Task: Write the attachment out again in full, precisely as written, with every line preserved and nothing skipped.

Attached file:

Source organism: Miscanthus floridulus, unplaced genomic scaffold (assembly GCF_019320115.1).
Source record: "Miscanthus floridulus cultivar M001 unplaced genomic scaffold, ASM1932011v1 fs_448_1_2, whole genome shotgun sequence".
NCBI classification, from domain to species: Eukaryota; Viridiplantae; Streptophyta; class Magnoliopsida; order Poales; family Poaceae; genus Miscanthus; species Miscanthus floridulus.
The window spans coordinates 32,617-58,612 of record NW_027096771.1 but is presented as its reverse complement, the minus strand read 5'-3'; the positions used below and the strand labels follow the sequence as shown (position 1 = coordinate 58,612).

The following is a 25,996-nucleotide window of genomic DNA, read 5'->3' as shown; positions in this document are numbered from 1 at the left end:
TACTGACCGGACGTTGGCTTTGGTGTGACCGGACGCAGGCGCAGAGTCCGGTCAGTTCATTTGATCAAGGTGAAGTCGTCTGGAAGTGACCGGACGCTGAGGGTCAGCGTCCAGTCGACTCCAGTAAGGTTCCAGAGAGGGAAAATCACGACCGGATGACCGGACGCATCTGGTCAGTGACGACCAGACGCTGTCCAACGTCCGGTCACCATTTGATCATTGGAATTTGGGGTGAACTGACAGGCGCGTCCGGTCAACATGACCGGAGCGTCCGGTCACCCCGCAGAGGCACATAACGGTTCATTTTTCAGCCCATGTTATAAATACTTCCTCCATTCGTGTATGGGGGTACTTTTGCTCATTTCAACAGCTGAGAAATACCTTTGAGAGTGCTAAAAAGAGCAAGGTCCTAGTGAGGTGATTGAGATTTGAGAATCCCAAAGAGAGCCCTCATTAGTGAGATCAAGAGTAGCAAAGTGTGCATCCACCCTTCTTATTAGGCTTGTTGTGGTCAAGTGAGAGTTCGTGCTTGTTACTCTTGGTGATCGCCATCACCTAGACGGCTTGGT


Source organism: Miscanthus floridulus, unplaced genomic scaffold (assembly GCF_019320115.1).
Source record: "Miscanthus floridulus cultivar M001 unplaced genomic scaffold, ASM1932011v1 fs_448_1_2, whole genome shotgun sequence".
NCBI classification, from domain to species: Eukaryota; Viridiplantae; Streptophyta; class Magnoliopsida; order Poales; family Poaceae; genus Miscanthus; species Miscanthus floridulus.
The window spans coordinates 32,617-58,612 of record NW_027096771.1 but is presented as its reverse complement, the minus strand read 5'-3'; the positions used below and the strand labels follow the sequence as shown (position 1 = coordinate 58,612).

The following is a 25,996-nucleotide window of genomic DNA, read 5'->3' as shown; positions in this document are numbered from 1 at the left end:
TACTGACCGGACGTTGGCTTTGGTGTGACCGGACGCAGGCGCAGAGTCCGGTCAGTTCATTTGATCAAGGTGAAGTCGTCTGGAAGTGACCGGACGCTGAGGGTCAGCGTCCAGTCGACTCCAGTAAGGTTCCAGAGAGGGAAAATCACGACCGGATGACCGGACGCATCTGGTCAGTGACGACCAGACGCTGTCCAACGTCCGGTCACCATTTGATCATTGGAATTTGGGGTGAACTGACAGGCGCGTCCGGTCAACATGACCGGAGCGTCCGGTCACCCCGCAGAGGCACATAACGGTTCATTTTTCAGCCCATGTTATAAATACTTCCTCCATTCGTGTATGGGGGTACTTTTGCTCATTTCAACAGCTGAGAAATACCTTTGAGAGTGCTAAAAAGAGCAAGGTCCTAGTGAGGTGATTGAGATTTGAGAATCCCAAAGAGAGCCCTCATTAGTGAGATCAAGAGTAGCAAAGTGTGCATCCACCCTTCTTATTAGGCTTGTTGTGGTCAAGTGAGAGTTCGTGCTTGTTACTCTTGGTGATCGCCATCACCTAGACGGCTTGGT